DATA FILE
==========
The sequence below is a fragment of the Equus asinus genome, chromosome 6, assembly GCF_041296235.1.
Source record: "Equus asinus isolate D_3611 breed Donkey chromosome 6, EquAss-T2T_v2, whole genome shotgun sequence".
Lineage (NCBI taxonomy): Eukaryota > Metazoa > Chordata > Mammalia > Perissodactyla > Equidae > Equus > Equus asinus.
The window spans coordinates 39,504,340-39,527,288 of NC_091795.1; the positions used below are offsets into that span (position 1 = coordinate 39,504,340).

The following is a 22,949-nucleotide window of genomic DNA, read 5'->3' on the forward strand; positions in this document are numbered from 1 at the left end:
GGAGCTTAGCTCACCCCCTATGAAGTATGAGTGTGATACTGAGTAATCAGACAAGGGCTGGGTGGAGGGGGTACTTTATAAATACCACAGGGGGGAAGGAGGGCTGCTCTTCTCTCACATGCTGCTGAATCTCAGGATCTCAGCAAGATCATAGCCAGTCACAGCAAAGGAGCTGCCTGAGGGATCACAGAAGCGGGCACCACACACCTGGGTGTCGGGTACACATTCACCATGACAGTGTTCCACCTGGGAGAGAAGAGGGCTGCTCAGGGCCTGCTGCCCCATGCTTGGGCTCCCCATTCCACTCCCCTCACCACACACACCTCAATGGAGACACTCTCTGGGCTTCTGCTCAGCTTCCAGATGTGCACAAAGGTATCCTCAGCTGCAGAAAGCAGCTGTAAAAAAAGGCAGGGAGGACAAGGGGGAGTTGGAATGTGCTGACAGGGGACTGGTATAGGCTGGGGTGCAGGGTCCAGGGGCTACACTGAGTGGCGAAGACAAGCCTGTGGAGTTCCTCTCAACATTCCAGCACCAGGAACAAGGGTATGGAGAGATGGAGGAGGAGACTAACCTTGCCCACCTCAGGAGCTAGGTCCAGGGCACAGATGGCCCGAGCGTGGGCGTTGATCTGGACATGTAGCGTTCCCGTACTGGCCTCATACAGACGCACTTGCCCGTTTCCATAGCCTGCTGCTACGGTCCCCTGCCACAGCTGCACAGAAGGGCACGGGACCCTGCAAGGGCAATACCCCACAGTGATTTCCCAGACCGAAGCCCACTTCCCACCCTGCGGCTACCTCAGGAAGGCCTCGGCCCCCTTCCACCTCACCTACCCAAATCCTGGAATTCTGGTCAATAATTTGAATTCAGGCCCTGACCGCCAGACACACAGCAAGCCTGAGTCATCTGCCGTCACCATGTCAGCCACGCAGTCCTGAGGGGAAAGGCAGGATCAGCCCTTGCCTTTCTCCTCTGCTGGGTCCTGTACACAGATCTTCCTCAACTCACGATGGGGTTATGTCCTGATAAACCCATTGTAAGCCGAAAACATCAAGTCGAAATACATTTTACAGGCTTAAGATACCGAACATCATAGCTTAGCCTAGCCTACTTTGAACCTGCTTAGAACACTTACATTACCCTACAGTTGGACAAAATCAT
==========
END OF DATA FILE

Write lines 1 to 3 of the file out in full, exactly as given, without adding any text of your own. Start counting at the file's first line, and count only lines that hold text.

The sequence below is a fragment of the Equus asinus genome, chromosome 6, assembly GCF_041296235.1.
Source record: "Equus asinus isolate D_3611 breed Donkey chromosome 6, EquAss-T2T_v2, whole genome shotgun sequence".
Lineage (NCBI taxonomy): Eukaryota > Metazoa > Chordata > Mammalia > Perissodactyla > Equidae > Equus > Equus asinus.